Jeffries launches bid for House Democratic leader, promises to take back majority in 2024
Published: Friday, July 22, 2013 at 10:01 p.m.
Last Modified: Friday, July 22, 2013 at 10:01 p.m.
House Democratic Leader Nancy Pelosi is embarking on this week’s bid for the top job as leader of the Democratic caucus, and she is making her pitch for the leadership position in the mold of her father in a nationally televised debate Thursday night with Democratic opponents.
Pelosi is a charismatic public speaker with a history of leadership, and she also has the fundraising wherewithal to carry the day.
“Leadership in this city is being elected and being voted for by a majority of the voters. We need a person that can help us to do that,” Pelosi said in remarks to a packed South Hall gallery at a high-profile annual meeting of the Democratic Caucus on Wednesday.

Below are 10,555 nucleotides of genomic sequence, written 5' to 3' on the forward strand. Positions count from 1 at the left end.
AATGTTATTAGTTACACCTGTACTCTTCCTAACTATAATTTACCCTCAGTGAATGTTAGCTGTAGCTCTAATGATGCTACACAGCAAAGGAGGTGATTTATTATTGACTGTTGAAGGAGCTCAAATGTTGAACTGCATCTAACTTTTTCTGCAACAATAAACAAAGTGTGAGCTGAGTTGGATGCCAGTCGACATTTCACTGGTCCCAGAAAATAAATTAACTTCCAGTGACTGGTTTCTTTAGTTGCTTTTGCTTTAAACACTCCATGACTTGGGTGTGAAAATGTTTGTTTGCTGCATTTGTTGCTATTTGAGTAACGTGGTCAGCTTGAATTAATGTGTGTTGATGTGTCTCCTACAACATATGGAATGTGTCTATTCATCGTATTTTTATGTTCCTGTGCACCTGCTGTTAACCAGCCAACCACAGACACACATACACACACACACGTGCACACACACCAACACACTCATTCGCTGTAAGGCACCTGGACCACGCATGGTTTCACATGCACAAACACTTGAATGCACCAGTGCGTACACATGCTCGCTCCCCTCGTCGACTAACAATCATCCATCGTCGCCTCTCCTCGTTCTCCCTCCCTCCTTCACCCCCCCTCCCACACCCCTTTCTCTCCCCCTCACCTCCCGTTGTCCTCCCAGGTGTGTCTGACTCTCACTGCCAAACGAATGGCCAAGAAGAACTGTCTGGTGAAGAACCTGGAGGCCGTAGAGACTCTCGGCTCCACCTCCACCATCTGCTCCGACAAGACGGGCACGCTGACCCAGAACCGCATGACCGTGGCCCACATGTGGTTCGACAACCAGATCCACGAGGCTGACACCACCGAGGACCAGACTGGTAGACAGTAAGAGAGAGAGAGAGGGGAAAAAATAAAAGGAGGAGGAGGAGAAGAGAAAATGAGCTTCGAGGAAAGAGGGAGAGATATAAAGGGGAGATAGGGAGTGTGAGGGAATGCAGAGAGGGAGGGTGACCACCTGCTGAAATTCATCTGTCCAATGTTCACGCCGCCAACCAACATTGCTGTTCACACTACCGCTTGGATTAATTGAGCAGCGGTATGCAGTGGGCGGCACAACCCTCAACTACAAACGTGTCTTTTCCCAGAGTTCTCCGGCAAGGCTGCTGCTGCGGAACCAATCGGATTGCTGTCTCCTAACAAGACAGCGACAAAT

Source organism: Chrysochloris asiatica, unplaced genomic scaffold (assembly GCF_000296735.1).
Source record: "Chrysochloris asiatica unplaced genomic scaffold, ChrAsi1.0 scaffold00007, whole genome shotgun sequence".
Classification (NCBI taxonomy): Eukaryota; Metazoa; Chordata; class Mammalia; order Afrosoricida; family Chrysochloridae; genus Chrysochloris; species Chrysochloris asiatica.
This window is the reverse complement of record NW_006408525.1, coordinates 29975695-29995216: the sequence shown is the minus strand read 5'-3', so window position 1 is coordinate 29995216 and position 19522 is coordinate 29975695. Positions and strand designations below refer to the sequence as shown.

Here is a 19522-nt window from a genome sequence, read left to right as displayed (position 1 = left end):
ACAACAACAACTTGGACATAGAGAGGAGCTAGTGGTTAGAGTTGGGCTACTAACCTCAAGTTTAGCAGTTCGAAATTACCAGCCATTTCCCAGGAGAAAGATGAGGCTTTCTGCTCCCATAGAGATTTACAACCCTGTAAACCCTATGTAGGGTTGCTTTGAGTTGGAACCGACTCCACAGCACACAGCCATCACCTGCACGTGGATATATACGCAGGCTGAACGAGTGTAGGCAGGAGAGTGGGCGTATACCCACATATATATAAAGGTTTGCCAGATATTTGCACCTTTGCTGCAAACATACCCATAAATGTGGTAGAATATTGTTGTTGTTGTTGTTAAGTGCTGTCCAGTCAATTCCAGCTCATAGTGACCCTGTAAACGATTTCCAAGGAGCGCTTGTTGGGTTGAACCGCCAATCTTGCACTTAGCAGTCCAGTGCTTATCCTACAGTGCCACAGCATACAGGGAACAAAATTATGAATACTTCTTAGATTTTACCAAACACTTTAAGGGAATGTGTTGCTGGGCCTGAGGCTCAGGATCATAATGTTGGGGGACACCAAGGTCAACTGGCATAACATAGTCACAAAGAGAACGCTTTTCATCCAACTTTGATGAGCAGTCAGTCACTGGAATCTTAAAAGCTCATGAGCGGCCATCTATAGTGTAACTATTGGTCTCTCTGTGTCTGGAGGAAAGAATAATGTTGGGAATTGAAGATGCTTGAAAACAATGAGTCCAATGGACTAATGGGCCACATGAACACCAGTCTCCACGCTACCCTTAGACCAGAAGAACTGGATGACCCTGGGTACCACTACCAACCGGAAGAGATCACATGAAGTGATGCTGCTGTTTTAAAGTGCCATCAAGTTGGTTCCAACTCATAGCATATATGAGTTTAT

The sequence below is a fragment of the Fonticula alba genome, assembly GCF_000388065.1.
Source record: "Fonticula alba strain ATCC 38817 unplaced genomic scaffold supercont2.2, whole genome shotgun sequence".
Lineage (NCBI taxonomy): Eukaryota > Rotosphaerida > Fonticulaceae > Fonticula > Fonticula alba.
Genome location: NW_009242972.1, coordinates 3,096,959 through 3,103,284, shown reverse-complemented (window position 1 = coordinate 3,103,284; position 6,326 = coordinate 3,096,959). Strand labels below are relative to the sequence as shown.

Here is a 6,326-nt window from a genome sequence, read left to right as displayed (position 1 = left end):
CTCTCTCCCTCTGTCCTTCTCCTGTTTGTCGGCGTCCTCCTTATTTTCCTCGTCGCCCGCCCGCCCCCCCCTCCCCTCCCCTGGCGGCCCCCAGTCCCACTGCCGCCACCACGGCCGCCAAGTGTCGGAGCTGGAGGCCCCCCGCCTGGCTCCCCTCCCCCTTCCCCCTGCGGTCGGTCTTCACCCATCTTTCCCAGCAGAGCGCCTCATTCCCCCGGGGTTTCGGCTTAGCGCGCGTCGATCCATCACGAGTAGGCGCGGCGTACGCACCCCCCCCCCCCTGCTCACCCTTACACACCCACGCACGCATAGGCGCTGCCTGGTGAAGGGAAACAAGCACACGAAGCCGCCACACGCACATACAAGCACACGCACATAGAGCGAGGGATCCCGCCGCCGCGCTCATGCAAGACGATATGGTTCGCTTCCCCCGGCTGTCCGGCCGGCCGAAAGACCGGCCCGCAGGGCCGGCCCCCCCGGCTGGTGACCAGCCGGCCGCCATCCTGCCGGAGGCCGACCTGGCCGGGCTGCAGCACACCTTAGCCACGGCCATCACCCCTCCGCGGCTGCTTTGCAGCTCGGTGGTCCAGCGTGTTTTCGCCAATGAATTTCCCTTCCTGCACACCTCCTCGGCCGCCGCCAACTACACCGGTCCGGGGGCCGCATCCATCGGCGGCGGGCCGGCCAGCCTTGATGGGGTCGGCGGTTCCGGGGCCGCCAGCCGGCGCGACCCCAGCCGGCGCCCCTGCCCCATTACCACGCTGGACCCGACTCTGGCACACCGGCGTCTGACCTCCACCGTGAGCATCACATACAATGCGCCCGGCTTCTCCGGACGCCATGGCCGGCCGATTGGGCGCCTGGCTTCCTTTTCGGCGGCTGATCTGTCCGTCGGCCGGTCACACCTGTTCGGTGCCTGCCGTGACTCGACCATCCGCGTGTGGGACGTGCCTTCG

“The other two people leading this caucus right now are a woman and a man that have been elected by the House of Representatives,” Pelosi said.
“They are not doing a very good job,” she added. “They are not doing a very good job, and we need to find a new leader.”
The top of the Democratic leadership ladder is not as tall as it used to be. Pelosi is the first female and first openly gay House leader in history. House Majority Leader Steny H. Hoyer of Maryland has his sights set on retiring and the party is in no hurry to find another man to replace him as No. 2 in leadership.
Two women are already in the running for the position: Rep. Carol Shea-Porter (D-Pa.), who is African American, and Rep. Debbie Wasserman Schultz (D-Fla.), who is a woman and first female speaker of the House.
The winner of Wednesday’s leadership race will take over as the next leader of the Democratic Caucus after the election scheduled for Nov. 8.
Pelosi, 63, who was elected to serve her seventh term as Speaker of